What It Take to Build a Nuclear Weapon?

To do this, your metallurgist needs to cast the enriched uranium into the requisite shapes. Uranium melts at around 2,069 degrees Fahrenheit (that's 1,132 Centigrade for terrorists still clinging to the metric), so don't skimp on a good furnace—you can find one used on eBay for around $50,000.

Once you've fired up the furnace and softened your HEU into a workable goo, shoot it over to the lathe for shaping (but don't spill any on the carpet).

If you've never used a lathe, any high school machine shop teacher can show you the ropes, although he's likely to ask questions about what you're building. If one of your terrorist friends can work a Jedi mind trick, now's the time.

While you mold your subcritical masses, send somebody out to cop the surplus artillery gun. Recoilless army rifles are widely available in the U.S., but they usually come disassembled, so plan on some wrenching. If you're more manager than mechanic, any hobbyist can refurbish a recoilless rifle for just a few grand.

Get your electrical team off the XBOX and have them craft some circuitry for all your timing, arming, and detonating needs. Ideally, this thing triggers remotely, as anything within a half-mile of the blast will be instantly vaporized, with complete and utter destruction reaching a mile outside its hypocenter. Massive fires and radioactive fallout will claim everything within five miles, so if your target's Times Square, get across the bridge to Jersey.

Of course, if you're the suicidal terrorist type, like all 19 of the 9/11 hijackers, setting this thing off is about as easy as pulling the trigger on your homemade rig. If you can fire an artillery round and pish paw sublimation, you can decimate a beloved world city.

And there you have it, your very own nuke. It's about nine feet long—bigger than a breadbox, but the perfect size to ride coach in a white panel van—so feel free to take it on the road. Preferably someplace far away from civilization, where you can get down to vaporizing yourself, your terrorist buds, and all your worst-laid plans.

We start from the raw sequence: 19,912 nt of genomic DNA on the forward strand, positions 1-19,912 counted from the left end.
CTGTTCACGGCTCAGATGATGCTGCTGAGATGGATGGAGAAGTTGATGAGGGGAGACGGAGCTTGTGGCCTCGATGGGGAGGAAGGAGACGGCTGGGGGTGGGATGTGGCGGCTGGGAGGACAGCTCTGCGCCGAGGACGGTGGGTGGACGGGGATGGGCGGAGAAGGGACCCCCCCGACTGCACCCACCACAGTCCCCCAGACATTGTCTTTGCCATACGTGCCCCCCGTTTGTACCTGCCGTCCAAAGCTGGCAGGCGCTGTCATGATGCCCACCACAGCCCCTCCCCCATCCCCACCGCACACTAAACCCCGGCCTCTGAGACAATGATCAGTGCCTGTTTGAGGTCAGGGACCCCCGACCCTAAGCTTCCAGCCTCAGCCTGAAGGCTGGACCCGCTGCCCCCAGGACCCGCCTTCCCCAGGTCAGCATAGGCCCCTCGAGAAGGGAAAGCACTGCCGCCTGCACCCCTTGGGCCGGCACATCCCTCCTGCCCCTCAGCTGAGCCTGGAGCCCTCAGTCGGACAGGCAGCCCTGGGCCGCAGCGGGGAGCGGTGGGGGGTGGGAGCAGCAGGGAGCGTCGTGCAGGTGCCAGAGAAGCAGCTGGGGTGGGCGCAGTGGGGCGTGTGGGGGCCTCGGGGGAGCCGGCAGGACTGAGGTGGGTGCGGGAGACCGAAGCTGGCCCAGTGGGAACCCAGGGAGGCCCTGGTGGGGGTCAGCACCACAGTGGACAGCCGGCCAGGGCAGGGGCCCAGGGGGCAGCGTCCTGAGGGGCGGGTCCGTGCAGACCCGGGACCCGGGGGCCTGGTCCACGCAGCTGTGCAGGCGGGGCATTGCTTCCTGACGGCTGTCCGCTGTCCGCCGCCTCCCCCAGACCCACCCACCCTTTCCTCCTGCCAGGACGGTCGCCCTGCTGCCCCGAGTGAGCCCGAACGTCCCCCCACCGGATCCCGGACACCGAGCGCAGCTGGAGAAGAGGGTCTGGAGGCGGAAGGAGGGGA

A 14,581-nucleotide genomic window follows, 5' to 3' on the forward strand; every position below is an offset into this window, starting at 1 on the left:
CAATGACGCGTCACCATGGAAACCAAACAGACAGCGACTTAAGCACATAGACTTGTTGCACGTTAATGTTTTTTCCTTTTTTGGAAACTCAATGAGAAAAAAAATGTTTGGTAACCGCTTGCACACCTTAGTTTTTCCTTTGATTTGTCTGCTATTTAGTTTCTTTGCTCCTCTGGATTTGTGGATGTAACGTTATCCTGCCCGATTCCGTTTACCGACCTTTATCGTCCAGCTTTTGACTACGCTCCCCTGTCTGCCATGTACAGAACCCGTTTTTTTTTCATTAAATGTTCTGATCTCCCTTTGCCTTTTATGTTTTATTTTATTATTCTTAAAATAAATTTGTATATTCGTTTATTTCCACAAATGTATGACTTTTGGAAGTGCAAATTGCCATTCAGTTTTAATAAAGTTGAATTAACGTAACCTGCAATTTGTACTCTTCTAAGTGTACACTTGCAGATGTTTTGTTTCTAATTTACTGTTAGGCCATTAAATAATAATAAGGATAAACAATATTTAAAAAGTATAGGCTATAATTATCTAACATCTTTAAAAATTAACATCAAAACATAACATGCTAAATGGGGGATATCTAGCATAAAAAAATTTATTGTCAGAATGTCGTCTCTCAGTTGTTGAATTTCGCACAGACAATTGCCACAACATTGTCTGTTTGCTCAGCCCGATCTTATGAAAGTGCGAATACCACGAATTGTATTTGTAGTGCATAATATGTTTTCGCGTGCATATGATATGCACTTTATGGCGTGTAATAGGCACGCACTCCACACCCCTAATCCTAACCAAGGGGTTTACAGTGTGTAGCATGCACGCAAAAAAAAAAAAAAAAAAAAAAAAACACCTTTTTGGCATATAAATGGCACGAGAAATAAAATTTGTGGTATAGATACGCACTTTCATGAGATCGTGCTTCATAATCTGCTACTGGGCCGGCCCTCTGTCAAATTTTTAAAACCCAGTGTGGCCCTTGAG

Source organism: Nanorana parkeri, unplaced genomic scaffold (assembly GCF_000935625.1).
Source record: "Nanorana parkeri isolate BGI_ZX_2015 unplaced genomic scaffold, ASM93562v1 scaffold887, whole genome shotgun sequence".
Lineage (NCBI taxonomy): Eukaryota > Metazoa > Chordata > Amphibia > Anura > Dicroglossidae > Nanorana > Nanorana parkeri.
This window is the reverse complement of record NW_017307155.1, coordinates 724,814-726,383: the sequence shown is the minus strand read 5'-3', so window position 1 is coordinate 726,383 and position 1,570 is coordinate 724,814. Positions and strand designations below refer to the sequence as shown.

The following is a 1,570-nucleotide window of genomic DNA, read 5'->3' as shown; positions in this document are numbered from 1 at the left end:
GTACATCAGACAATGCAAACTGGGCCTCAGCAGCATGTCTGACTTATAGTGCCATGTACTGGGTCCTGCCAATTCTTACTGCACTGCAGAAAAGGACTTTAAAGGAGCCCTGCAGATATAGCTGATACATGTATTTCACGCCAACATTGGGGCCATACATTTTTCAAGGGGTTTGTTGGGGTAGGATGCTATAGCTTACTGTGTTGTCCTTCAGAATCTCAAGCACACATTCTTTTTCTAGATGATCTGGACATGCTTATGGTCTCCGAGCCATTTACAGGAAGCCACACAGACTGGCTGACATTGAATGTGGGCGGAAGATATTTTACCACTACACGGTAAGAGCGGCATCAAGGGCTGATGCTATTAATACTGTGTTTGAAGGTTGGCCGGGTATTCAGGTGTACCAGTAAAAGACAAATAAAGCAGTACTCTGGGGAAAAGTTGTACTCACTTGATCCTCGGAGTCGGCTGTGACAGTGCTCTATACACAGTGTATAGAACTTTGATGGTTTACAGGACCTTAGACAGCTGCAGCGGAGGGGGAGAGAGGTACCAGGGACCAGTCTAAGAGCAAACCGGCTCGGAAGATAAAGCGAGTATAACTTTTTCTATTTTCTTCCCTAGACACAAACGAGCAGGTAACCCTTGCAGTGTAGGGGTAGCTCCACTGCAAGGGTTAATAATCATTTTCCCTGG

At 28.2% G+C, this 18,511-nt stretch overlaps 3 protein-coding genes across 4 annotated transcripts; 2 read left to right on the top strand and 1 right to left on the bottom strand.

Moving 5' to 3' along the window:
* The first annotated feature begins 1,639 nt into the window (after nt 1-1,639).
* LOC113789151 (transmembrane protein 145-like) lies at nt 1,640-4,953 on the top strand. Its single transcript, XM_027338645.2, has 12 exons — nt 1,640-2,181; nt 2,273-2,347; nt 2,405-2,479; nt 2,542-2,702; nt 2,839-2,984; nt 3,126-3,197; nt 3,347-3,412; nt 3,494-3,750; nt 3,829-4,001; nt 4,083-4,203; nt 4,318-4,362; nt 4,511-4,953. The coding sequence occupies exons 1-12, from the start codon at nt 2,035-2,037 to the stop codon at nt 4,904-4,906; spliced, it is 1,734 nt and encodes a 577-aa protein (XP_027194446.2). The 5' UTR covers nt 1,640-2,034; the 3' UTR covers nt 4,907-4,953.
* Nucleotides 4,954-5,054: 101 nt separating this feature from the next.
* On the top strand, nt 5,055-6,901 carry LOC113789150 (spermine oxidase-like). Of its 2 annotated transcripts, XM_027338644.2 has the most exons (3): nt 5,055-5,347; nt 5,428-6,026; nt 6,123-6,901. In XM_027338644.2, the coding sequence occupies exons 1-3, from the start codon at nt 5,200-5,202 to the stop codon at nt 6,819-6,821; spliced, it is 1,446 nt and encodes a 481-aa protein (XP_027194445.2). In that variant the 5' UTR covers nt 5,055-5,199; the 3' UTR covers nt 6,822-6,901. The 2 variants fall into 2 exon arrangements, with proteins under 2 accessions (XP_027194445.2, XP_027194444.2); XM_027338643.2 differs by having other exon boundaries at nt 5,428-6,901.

The Point

If any of this sounds alarmingly easy, you're right—and it's only one scenario where proliferation bites the world in its badonkadonk.

But like any avoidable event—from 9/11 to the Gulf oil spill—an ounce of prevention will buy a ton of cure.

The first step? Stop believing nuclear weapons are too big of an issue to tackle.

While nine nations have nukes, 184 countries signed onto the Nuclear Non-Proliferation Treaty (NPT) have refused to develop the bomb. If you're feeling like nukes are an issue beyond your means, remember that the vast majority of the world has already stood up to the weapon of most destruction.

That doesn't mean the work's done. Three countries—Israel, India and Pakistan—have refused to sign the NPT and continue to expand their nuclear arsenals. If we ever hope to see an end to nukes, we have to get these naysayers involved. To take part in some serious Israeli-IndoPak arm-twisting, sign up for Global Zero.

If you don't want to see a gun assembler in your neighborhood, locking down nuclear materials is a must. The lands of the former Soviet Union may be a little loosey-goosey, but so are civilian stockpiles across the rest of the nuclear-powered planet.

Pressure Missouri Senator Kit Bond to drop his hold on the Markey-Upton bill, a measure that promotes the use of HEU's more congenial cousin, low-enriched uranium (LEU).

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